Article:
Mounting Concerns Over Fetal Heart Beat Bill

DES MOINES, Iowa  --  Early Wednesday morning state lawmakers passed a controversial bill that would ban most abortions in Iowa ... but the controversy surrounding it isn't over.

The so-called "fetal heartbeat bill" bans abortions once a fetal heartbeat is detected.  That can be as early as six weeks after conception.  The bill does provide exceptions in cases of rape, incest and the health of the mother.  The bill also says mothers can't be criminally prosecuted for having an abortion.  It leaves out what could happen to the doctors that perform them.  The fate of the fetal heart beat bill is now in the hands of the governor.

“It is dangerous for woman in Iowa and it is blatantly unconstitutional and we are frankly horrified," Planned Parenthood of the Heartland Director of Public Affairs Erin Davidson Rippey said.

For some Iowans the passage of this bill is a victory.

“We think it is a real win for the prolife community and for the state of Iowa, Executive Director of Iowans for Life Maggie DeWitte said.

Planned Parenthood of Heartland says doctors who perform abortions are not protected under the bill.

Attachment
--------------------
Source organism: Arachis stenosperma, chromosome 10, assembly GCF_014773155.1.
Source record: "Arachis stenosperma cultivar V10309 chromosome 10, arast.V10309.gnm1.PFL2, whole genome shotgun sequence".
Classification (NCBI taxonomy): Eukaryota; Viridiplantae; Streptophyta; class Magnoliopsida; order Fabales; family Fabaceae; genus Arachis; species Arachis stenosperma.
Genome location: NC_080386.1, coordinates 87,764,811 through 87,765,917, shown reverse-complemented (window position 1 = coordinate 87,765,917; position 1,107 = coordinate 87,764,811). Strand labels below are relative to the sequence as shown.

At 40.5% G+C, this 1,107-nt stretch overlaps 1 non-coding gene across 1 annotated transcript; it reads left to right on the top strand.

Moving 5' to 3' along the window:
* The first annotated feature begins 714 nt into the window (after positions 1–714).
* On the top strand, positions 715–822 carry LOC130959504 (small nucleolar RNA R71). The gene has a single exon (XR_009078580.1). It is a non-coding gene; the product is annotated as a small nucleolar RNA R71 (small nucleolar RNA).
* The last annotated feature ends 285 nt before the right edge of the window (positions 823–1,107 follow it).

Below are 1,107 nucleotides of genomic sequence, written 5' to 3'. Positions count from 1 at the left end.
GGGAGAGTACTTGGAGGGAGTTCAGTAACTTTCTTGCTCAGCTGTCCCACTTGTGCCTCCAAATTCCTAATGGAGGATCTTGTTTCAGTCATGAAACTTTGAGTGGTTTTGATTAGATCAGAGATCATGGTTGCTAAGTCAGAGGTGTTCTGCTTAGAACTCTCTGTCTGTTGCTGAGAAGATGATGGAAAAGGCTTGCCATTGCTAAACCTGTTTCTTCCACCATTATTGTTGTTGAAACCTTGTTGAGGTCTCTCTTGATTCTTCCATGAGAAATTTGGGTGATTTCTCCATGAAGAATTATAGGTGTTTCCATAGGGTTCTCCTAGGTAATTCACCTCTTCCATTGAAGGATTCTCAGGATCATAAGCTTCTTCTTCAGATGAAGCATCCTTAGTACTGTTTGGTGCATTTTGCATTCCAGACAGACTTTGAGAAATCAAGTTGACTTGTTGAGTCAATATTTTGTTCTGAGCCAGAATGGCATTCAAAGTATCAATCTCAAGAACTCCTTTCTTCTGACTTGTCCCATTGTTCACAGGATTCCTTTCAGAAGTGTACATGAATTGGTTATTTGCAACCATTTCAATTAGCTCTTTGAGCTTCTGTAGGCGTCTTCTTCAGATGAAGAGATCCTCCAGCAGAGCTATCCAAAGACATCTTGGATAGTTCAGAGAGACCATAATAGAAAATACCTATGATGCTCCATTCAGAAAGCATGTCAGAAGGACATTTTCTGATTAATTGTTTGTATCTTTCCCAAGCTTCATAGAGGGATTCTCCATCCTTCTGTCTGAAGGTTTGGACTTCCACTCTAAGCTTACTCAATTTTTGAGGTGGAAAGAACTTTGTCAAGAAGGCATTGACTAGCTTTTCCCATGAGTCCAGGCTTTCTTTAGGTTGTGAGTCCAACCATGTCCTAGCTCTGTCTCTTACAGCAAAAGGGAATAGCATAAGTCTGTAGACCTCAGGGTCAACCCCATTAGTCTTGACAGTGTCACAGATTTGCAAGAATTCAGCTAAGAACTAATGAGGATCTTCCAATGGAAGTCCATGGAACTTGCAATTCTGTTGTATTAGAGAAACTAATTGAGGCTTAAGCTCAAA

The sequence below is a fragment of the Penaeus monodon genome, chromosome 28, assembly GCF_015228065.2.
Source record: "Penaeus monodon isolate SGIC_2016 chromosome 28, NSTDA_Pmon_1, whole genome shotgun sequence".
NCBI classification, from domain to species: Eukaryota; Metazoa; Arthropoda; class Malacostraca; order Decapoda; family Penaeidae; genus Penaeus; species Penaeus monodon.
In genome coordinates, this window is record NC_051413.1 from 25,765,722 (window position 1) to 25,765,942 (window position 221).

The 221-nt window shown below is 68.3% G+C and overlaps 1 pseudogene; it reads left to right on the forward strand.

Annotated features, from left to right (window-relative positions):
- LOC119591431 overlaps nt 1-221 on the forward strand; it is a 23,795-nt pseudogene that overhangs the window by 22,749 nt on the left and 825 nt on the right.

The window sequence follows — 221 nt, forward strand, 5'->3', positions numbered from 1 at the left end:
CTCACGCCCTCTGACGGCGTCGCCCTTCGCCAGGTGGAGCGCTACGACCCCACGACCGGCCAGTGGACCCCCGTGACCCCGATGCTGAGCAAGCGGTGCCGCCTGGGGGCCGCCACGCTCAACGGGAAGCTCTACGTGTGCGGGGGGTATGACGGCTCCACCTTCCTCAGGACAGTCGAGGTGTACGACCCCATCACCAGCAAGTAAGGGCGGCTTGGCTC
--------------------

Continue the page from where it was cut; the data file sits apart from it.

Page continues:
“Referencing the board of medicine in this law does not preclude other criminal prosecution and those determinations will be left up to prosecutors and I think it was made clear this would have a chilling effect," Davidson said.

But pro-life advocates say that doctors should be held accountable.

“In the bill there are no criminal sanctions for woman or the doctors but of course doctors are held to a higher standard and that they are reviewed by the Iowa Board of Medicine and so and so there could be come licensing issues should they break the law," DeWitte said.

Not only potential licensing problems for doctors but also for the University of Iowa College of Medicine.

If abortions are limited, it could impact some student’s abilities to meet training requirements and put the accreditation for the OBGYN program at risk.

The governor has not given any indication on when she might sign this bill into law.